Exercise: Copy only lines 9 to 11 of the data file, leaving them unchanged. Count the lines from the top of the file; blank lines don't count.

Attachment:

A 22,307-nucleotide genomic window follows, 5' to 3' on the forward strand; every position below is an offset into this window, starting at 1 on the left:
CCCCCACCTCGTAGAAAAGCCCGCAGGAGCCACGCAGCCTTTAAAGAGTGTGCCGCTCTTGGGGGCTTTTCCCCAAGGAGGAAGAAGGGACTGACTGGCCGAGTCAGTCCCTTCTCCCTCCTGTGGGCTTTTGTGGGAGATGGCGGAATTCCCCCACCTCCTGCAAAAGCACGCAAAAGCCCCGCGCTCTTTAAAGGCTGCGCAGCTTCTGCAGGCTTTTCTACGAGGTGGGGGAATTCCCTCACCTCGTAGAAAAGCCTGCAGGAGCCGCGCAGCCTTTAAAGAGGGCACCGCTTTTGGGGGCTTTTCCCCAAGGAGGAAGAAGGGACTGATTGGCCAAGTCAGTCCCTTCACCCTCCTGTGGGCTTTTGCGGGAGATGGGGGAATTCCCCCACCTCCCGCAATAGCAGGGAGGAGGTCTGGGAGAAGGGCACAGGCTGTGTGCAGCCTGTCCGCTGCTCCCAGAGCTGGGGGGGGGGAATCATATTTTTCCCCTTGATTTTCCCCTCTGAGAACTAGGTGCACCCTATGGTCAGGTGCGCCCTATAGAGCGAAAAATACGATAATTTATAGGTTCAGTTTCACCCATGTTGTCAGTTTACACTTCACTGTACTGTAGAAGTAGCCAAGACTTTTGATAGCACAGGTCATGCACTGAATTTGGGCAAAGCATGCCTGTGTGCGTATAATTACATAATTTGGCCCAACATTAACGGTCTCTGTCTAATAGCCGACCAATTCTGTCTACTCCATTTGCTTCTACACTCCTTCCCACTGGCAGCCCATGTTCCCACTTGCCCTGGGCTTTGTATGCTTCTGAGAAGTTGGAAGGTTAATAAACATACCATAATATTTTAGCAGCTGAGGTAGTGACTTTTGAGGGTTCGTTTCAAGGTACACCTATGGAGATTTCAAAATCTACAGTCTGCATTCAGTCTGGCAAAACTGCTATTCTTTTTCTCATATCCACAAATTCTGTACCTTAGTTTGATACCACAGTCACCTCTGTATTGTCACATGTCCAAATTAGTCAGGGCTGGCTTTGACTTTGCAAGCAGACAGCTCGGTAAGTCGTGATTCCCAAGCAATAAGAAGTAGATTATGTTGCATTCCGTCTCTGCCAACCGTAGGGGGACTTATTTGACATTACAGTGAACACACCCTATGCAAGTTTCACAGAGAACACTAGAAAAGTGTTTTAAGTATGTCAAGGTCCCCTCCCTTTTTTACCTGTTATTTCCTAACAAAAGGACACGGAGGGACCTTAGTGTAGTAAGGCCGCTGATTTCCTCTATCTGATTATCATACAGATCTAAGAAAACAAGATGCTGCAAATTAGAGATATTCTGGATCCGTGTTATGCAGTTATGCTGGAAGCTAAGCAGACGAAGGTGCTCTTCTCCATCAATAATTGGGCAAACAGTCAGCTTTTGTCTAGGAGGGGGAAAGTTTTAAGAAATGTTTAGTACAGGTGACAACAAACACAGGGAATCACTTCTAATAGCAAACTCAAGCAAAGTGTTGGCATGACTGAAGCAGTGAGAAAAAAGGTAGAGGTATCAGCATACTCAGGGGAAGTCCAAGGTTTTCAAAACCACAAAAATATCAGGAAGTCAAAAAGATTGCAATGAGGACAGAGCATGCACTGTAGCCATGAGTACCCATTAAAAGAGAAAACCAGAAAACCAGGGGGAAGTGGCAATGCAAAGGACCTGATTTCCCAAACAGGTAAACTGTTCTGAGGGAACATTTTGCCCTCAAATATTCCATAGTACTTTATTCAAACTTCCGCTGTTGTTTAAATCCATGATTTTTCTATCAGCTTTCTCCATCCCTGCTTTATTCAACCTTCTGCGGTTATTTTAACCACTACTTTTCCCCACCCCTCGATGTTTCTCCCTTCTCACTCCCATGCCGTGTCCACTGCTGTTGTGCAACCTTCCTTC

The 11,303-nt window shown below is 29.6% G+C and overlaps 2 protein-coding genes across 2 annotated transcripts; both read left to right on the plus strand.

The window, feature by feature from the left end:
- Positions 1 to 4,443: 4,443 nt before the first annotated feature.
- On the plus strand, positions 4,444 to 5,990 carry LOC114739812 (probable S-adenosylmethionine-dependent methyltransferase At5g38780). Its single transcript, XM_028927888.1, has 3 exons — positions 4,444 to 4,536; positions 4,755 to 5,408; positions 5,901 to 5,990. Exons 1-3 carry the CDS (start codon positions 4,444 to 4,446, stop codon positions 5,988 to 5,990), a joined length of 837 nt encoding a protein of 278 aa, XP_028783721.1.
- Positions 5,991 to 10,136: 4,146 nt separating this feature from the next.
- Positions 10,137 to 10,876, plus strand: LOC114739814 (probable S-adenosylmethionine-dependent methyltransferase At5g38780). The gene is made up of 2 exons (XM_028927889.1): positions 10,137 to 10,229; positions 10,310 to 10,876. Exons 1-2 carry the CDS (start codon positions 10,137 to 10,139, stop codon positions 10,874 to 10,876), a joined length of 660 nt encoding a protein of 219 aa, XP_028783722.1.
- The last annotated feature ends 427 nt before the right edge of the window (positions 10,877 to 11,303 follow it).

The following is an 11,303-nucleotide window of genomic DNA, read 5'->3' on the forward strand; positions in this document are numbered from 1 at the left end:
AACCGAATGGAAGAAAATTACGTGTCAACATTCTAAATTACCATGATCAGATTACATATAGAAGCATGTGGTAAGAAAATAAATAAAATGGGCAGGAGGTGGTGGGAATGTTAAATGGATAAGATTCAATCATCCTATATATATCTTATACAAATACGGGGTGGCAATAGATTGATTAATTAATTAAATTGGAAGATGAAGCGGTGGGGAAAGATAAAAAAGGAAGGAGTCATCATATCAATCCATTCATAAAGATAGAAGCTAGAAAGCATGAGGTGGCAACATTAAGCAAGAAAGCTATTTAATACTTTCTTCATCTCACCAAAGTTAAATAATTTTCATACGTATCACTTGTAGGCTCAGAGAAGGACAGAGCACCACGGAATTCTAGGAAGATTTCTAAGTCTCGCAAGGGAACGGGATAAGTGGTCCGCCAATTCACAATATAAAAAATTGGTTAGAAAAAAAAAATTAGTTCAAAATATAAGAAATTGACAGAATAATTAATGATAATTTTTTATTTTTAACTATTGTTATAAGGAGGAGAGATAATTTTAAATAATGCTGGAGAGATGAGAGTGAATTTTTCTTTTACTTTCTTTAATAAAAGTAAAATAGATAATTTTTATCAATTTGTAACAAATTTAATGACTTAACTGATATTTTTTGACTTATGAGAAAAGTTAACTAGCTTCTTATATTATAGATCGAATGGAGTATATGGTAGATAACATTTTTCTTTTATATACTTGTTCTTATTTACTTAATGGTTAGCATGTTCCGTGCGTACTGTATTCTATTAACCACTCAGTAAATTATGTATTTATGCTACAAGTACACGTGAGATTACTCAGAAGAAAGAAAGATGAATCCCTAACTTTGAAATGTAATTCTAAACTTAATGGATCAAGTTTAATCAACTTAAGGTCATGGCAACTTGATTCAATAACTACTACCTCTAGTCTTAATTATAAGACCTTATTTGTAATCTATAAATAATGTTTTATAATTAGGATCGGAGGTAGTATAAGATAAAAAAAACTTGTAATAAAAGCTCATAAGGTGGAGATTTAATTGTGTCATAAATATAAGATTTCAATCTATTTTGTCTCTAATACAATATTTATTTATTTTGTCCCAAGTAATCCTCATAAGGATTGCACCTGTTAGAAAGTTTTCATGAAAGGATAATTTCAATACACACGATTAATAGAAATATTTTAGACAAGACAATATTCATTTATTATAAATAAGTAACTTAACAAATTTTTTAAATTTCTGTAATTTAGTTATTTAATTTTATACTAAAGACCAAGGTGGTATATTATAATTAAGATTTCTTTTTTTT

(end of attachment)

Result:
- The last annotated feature ends 427 nt before the right edge of the window (positions 10,877 to 11,303 follow it).

The following is an 11,303-nucleotide window of genomic DNA, read 5'->3' on the forward strand; positions in this document are numbered from 1 at the left end:
AACCGAATGGAAGAAAATTACGTGTCAACATTCTAAATTACCATGATCAGATTACATATAGAAGCATGTGGTAAGAAAATAAATAAAATGGGCAGGAGGTGGTGGGAATGTTAAATGGATAAGATTCAATCATCCTATATATATCTTATACAAATACGGGGTGGCAATAGATTGATTAATTAATTAAATTGGAAGATGAAGCGGTGGGGAAAGATAAAAAAGGAAGGAGTCATCATATCAATCCATTCATAAAGATAGAAGCTAGAAAGCATGAGGTGGCAACATTAAGCAAGAAAGCTATTTAATACTTTCTTCATCTCACCAAAGTTAAATAATTTTCATACGTATCACTTGTAGGCTCAGAGAAGGACAGAGCACCACGGAATTCTAGGAAGATTTCTAAGTCTCGCAAGGGAACGGGATAAGTGGTCCGCCAATTCACAATATAAAAAATTGGTTAGAAAAAAAAAATTAGTTCAAAATATAAGAAATTGACAGAATAATTAATGATAATTTTTTATTTTTAACTATTGTTATAAGGAGGAGAGATAATTTTAAATAATGCTGGAGAGATGAGAGTGAATTTTTCTTTTACTTTCTTTAATAAAAGTAAAATAGATAATTTTTATCAATTTGTAACAAATTTAATGACTTAACTGATATTTTTTGACTTATGAGAAAAGTTAACTAGCTTCTTATATTATAGATCGAATGGAGTATATGGTAGATAACATTTTTCTTTTATATACTTGTTCTTATTTACTTAATGGTTAGCATGTTCCGTGCGTACTGTATTCTATTAACCACTCAGTAAATTATGTATTTATGCTACAAGTACACGTGAGATTACTCAGAAGAAAGAAAGATGAATCCCTAACTTTGAAATGTAATTCTAAACTTAATGGATCAAGTTTAATCAACTTAAGGTCATGGCAACTTGATTCAATAACTACTACCTCTAGTCTTAATTATAAGACCTTATTTGTAATCTATAAATAATGTTTTATAATTAGGATCGGAGGTAGTATAAGATAAAAAAAACTTGTAATAAAAGCTCATAAGGTGGAGATTTAATTGTGTCATAAATATAAGATTTCAATCTATTTTGTCTCTAATACAATATTTATTTATTTTGTCCCAAGTAATCCTCATAAGGATTGCACCTGTTAGAAAGTTTTCATGAAAGGATAATTTCAATACACACGATTAATAGAAATATTTTAGACAAGACAATATTCATTTATTATAAATAAGTAACTTAACAAATTTTTTAAATTTCTGTAATTTAGTTATTTAATTTTATACTAAAGACCAAGGTGGTATATTATAATTAAGATTTCTTTTTTTT